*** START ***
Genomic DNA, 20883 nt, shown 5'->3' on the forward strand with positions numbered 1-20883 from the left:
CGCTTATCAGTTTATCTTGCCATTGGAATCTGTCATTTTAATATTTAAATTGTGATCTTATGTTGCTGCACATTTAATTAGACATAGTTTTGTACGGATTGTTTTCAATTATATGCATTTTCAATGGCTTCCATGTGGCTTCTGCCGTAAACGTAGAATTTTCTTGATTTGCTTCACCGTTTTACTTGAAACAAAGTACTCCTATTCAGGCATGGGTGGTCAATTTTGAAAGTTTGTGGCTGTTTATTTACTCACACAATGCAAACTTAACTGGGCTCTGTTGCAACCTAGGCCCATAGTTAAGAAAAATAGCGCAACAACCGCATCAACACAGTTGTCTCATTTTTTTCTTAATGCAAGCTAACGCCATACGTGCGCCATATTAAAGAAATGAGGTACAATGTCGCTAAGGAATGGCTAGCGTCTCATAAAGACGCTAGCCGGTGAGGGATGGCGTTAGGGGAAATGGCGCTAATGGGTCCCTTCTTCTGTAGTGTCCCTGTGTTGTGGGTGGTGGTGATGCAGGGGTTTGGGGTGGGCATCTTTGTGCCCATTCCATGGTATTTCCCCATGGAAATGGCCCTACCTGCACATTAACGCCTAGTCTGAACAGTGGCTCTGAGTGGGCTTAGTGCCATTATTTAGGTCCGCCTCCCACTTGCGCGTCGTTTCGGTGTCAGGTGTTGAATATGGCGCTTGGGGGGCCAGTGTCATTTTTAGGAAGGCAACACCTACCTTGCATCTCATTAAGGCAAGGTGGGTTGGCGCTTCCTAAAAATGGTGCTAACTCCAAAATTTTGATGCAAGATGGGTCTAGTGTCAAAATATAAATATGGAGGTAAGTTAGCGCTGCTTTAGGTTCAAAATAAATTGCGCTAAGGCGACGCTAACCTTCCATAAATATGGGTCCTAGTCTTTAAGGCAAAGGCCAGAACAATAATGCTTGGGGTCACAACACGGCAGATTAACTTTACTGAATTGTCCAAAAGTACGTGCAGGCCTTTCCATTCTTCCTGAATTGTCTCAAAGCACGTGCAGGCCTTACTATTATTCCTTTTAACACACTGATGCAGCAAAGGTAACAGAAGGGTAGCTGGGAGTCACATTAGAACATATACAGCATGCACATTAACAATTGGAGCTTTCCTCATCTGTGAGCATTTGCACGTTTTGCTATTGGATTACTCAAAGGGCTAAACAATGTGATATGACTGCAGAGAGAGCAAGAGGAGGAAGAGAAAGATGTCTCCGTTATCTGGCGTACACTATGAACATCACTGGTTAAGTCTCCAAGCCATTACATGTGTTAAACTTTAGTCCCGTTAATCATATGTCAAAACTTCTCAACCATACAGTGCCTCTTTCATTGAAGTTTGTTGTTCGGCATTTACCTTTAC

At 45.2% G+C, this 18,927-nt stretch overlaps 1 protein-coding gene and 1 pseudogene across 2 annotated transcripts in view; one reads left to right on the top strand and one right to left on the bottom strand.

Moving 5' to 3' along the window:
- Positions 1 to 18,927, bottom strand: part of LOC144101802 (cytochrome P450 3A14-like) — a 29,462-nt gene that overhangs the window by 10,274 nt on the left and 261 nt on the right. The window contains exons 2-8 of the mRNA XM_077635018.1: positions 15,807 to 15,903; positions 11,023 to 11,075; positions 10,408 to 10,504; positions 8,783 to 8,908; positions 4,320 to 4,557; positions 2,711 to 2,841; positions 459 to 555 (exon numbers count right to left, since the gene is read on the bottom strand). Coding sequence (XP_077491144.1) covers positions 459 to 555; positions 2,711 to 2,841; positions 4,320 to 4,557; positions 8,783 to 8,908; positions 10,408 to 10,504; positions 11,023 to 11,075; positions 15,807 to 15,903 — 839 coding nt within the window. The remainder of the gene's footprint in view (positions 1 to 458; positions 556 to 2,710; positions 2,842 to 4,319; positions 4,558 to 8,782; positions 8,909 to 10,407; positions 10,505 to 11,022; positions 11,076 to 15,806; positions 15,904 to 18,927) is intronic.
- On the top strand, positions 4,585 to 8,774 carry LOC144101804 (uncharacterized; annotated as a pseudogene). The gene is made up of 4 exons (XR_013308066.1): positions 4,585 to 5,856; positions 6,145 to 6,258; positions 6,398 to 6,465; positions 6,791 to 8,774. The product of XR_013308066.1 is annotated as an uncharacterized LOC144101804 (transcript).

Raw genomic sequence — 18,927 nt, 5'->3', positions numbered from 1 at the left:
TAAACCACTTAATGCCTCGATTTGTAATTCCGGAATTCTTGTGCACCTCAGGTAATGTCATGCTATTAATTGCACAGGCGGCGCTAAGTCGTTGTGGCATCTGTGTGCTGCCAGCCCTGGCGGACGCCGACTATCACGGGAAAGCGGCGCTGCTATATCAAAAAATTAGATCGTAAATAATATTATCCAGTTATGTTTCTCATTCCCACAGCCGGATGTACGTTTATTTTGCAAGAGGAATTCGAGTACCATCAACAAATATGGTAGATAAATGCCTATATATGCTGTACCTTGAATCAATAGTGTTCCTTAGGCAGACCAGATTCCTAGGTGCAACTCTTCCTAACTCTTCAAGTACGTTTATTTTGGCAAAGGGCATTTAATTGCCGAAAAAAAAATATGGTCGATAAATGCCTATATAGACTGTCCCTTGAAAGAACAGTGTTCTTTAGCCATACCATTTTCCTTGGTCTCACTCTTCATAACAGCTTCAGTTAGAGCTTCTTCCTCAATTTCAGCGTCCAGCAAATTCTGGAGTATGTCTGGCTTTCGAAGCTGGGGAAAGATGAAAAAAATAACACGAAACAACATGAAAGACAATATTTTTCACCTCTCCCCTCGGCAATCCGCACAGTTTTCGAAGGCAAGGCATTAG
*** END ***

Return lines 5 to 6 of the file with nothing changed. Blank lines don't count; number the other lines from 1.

- Positions 1 to 18,927, bottom strand: part of LOC144101802 (cytochrome P450 3A14-like) — a 29,462-nt gene that overhangs the window by 10,274 nt on the left and 261 nt on the right. The window contains exons 2-8 of the mRNA XM_077635018.1: positions 15,807 to 15,903; positions 11,023 to 11,075; positions 10,408 to 10,504; positions 8,783 to 8,908; positions 4,320 to 4,557; positions 2,711 to 2,841; positions 459 to 555 (exon numbers count right to left, since the gene is read on the bottom strand). Coding sequence (XP_077491144.1) covers positions 459 to 555; positions 2,711 to 2,841; positions 4,320 to 4,557; positions 8,783 to 8,908; positions 10,408 to 10,504; positions 11,023 to 11,075; positions 15,807 to 15,903 — 839 coding nt within the window. The remainder of the gene's footprint in view (positions 1 to 458; positions 556 to 2,710; positions 2,842 to 4,319; positions 4,558 to 8,782; positions 8,909 to 10,407; positions 10,505 to 11,022; positions 11,076 to 15,806; positions 15,904 to 18,927) is intronic.
- On the top strand, positions 4,585 to 8,774 carry LOC144101804 (uncharacterized; annotated as a pseudogene). The gene is made up of 4 exons (XR_013308066.1): positions 4,585 to 5,856; positions 6,145 to 6,258; positions 6,398 to 6,465; positions 6,791 to 8,774. The product of XR_013308066.1 is annotated as an uncharacterized LOC144101804 (transcript).